The time of your life

Much has been written and sung about the passage of time, and whether we make the most of every minute. We cruise along the road of life like a cross-country family vacation, stopping at pre-determined attractions to have the “time of our lives.” If we look out the window in between, we can also see untouchable wonders gliding by at 67 miles per hour.

As a child in the back seat, I was unable to stop the Chevrolet and explore all the other places I found interesting on the roadside. Now here I am as an adult… metaphorically in the driver’s seat of a sensible car on cruise control. I have the power to stop anytime I want, get out and soak in that place and the people who live there. How often am I really doing that?

For some reason, I have this gnawing feeling there is always something greater just beyond the horizon. I’ve got to keep moving, keep driving, keep working my way toward what lies ahead. The thing is, the horizon never actually arrives. It is an illusion that moves away from you at the same rate you are travelling.

When we were kids, we used to chase after where a rainbow touched down on the earth. We rode as fast as we could across town on our Schwinns, but we could never reach that promised pot of gold. At some point we would stop, breathless, and realize the bike ride together was pretty exhilarating, whether we reached the rainbow or not.

If the horizon works the same, then maybe we should slow down and explore the stops a little deeper along the way. Look around you. The time of your life could be where you are parked right now; your town, your neighborhood, your workplace… even your online community. Have you really gotten to know the locals and made memories that will last for all of you?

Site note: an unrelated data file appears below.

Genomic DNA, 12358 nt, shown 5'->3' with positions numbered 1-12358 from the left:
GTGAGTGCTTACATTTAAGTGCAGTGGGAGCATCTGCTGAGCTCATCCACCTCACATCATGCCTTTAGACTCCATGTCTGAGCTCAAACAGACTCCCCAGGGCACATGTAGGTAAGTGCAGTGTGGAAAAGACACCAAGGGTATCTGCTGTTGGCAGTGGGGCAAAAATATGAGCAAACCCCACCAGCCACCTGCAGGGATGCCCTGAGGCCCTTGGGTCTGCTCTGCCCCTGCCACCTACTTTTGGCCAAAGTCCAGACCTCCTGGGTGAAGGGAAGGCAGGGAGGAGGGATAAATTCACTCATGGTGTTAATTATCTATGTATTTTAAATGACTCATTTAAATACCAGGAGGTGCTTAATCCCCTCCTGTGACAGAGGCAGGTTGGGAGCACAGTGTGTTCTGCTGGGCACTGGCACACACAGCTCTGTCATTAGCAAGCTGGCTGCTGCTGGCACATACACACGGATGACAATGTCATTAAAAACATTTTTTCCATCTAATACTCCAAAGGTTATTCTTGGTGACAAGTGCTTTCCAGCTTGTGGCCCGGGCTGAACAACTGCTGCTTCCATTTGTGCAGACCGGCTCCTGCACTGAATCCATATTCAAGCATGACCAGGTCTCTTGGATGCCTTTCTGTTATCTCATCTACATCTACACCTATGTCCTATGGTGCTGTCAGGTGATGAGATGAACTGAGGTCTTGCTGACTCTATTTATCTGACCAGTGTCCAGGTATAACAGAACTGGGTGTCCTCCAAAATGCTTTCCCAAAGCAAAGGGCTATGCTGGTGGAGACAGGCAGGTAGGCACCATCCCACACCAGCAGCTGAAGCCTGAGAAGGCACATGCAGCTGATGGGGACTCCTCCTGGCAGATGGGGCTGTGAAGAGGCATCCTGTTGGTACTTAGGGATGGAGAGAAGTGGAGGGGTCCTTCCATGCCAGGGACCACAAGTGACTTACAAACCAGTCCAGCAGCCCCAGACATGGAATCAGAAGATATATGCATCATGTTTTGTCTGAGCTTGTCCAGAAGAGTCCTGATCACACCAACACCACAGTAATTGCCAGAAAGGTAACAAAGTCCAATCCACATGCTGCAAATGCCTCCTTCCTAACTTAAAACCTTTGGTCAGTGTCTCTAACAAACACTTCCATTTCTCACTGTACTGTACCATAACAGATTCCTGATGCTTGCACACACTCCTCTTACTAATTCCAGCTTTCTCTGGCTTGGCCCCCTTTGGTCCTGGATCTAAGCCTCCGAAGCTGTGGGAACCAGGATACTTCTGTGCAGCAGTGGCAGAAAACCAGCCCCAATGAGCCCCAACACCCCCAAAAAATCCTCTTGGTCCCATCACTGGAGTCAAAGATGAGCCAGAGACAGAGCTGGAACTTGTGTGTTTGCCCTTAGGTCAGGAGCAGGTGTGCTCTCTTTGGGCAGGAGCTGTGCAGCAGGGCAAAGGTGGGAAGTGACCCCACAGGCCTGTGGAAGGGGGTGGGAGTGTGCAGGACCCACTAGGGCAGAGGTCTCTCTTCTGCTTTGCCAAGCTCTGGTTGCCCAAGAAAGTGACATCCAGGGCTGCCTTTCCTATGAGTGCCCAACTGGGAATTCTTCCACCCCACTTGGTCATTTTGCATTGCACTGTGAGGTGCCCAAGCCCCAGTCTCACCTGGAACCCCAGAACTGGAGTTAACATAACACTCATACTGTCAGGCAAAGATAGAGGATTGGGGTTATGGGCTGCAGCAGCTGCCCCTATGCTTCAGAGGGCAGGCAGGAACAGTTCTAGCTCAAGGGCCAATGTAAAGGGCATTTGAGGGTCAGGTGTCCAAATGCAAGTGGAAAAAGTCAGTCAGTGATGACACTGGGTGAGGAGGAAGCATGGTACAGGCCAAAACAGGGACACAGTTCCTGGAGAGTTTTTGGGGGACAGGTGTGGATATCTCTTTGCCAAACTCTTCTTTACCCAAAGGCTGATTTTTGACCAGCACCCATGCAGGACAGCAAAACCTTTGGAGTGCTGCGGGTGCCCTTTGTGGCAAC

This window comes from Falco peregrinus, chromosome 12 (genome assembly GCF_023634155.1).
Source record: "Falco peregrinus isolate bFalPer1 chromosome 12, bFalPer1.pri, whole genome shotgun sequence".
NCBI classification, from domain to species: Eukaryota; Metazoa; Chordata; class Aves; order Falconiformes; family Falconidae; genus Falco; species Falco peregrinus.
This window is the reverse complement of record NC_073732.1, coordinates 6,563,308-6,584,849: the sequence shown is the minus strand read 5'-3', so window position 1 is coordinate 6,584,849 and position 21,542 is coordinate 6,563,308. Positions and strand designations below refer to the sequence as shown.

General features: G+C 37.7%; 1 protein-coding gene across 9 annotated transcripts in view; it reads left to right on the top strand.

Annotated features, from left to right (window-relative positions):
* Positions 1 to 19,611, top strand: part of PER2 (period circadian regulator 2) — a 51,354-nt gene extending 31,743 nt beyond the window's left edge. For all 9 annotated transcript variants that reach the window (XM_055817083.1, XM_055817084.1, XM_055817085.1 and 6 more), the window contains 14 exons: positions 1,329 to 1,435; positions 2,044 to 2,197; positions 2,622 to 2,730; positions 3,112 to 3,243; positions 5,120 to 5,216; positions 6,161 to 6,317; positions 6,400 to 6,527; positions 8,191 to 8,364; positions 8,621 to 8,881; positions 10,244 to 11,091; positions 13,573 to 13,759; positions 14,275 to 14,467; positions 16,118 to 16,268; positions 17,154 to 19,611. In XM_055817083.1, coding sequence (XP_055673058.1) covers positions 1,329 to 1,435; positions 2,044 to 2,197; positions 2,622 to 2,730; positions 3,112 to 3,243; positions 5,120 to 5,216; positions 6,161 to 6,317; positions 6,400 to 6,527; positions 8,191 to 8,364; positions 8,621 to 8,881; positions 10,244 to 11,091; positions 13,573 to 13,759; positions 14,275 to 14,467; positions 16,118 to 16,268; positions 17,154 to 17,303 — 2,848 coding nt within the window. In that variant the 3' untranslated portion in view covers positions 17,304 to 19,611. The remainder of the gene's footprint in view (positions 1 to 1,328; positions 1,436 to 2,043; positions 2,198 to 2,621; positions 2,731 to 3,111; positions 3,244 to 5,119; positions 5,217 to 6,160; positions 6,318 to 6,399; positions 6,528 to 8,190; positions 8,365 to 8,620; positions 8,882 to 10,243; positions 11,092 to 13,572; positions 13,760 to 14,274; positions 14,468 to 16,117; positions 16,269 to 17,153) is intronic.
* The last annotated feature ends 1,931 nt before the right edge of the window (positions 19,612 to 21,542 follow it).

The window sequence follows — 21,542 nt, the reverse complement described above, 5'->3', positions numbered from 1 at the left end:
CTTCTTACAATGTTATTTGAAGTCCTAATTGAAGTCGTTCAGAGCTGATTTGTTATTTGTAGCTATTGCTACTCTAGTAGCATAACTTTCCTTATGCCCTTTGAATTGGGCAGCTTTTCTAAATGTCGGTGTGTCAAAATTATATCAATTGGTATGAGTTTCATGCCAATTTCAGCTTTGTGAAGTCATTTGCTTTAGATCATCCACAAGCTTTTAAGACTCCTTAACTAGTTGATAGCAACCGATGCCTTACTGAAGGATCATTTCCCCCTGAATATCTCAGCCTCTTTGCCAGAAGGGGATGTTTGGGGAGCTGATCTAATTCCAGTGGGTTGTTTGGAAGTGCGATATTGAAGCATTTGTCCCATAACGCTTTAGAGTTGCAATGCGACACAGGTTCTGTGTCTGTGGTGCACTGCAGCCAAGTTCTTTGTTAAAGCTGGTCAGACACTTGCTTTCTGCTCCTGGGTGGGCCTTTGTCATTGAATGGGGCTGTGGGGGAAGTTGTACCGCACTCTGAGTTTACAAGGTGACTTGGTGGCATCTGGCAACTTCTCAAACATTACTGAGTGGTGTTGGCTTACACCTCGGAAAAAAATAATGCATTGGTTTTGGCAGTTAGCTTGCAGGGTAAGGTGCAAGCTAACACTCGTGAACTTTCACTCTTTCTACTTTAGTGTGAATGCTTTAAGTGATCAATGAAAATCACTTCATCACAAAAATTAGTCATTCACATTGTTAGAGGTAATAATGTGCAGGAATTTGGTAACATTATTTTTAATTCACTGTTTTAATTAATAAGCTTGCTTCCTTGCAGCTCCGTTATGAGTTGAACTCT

Someone needs you, and you’ve got the power to make an impact where you are right now.

Explore posts in the same categories: Motivation

5 Comments on “The time of your life”

  1. Tina Marie Says:

    Horizons entice us to wonder and inspire us to seek out the unknown. Often we focus so far in the distance that our effort to discover “what’s next” becomes an exhaustive process of now. We jump in the driver seat of our sports cars and fly by opportunities that could very well impact our lives and that of others in significant ways. This day and age has us conditioned. We forget that quiet strolls toward Destiny are often more efficient, effective and enjoyable. ~

    • davidgoad Says:

      Poetic and insightful, Tina. Thank you!

    • Tom Rosten Says:

      David-I found thi article very interesting. You mentioned speeding up to see what is coming up next. My pholosophy is son’t speed up, unjoy the trip. Each day is full of surprises, some wanted, some unwanted. I believe that each if usiis here on earth to learn some lessons. So, it is better to enjoy the trip and examine surprizes for the lessons that they convey. The other day, I dropped a pencil by my bed, when I retrieved it,OI found a book that i had started last year then misplaced it. Now, I can finish the book. While I am reading the book, Iwill be enjoying the trip!

  2. Sean Dyer Says:

    Nice David, very nice. I know there’s deep meaning in this but I can’t help but think, it really is enjoyable to be taking a leisurely drive somewhere, and then just stopping because you feel like it. Stopping to smell the roses, simply because you can!

  3. Great words, David. Thanks for sharing!

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